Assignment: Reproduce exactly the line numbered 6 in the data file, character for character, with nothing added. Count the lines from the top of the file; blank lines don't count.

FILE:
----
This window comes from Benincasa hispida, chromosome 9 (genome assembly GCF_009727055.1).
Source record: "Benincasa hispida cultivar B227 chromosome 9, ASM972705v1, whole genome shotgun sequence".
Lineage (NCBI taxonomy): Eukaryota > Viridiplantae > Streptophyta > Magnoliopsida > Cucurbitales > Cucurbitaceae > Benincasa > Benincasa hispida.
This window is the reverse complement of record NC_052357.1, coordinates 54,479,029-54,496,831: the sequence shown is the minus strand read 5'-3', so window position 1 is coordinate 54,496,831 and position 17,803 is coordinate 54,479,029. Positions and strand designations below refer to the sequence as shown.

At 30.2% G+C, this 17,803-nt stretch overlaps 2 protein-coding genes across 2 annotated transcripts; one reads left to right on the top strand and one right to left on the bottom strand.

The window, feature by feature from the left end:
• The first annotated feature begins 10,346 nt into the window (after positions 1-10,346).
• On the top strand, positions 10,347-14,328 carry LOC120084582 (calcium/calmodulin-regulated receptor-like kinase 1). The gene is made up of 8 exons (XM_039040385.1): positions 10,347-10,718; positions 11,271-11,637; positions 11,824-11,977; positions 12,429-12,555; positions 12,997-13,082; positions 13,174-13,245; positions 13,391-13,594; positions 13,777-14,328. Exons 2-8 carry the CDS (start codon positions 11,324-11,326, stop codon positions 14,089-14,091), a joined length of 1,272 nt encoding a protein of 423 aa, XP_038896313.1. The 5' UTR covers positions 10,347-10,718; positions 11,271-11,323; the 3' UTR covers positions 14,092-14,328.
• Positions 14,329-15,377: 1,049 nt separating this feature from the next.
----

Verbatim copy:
The window, feature by feature from the left end: